Medicaid Financing for Services in Supportive Housing for Chronically Homeless People: Current Practices and Opportunities. Notes


  1. The Kaiser Commission on Medicaid and the Uninsured has published Medicaid: a Primerwhich explains key information about the Medicaid program. This publication, available at provides clear explanations about Medicaid for readers who want more information about mandatory and optional benefits, waivers, and other terms that are used in this report.

  2. Mandatory benefits include inpatient and outpatient hospital services; nursing facility, rural health clinic, FQHC, prenatal and freestanding birth center services; physician, nurse-midwife, and certified pediatric and family nurse practitioner services; home health, family planning, tobacco cessation, laboratory, X-ray services; and early and periodic screening, diagnostic, and treatment services for children under age 21.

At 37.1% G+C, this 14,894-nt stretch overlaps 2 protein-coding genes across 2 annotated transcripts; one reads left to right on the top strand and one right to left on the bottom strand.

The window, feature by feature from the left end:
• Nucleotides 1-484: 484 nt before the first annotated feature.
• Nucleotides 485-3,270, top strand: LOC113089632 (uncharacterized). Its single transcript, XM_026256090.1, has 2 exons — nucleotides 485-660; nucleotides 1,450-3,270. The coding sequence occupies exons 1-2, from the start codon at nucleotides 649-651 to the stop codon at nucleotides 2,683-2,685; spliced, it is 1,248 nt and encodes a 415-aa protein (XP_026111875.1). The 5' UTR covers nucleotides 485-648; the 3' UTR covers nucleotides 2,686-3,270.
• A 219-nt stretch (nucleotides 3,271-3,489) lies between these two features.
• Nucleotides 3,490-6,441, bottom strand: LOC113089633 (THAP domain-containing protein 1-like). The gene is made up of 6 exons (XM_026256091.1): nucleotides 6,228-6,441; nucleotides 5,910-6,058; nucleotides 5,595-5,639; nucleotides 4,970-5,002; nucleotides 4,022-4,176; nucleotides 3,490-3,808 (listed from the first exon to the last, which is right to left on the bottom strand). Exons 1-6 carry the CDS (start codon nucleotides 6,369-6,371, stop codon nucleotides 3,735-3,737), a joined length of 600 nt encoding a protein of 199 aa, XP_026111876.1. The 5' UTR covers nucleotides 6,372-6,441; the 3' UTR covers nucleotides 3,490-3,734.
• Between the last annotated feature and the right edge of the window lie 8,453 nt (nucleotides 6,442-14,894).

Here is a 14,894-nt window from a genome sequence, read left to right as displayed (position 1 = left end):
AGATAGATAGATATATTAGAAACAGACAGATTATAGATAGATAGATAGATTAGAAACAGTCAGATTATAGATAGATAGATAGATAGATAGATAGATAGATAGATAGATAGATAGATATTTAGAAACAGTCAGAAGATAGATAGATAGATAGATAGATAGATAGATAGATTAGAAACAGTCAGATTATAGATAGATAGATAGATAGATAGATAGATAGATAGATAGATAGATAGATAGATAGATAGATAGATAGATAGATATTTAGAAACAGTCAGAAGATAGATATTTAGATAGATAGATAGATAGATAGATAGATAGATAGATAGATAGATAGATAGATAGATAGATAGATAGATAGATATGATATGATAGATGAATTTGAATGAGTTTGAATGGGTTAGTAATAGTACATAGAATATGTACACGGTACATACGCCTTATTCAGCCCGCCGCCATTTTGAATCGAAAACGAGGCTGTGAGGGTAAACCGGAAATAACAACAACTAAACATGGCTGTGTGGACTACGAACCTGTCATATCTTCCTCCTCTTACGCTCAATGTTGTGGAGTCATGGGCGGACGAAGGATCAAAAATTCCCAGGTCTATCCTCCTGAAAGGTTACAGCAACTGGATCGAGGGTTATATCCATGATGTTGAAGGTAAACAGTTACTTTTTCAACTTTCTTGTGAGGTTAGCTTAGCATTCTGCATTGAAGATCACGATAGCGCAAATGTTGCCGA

3. Optional benefits include clinic services; prescription drugs; rehabilitative services; case management, HCBS services as an alternative to institutionalization, physical, occupational, speech, hearing, and language therapy; diagnostic, screening, and a variety of other services that may be approved by CMS.

  4. Strategies currently being used to improve access to SSI and enrollment in Medicaid are covered in Issue Paper #3. A few chronically homeless people may qualify for Medicaid through participation in Temporary Assistance for Needy Families (i.e., pregnant women and people with minor children staying with them).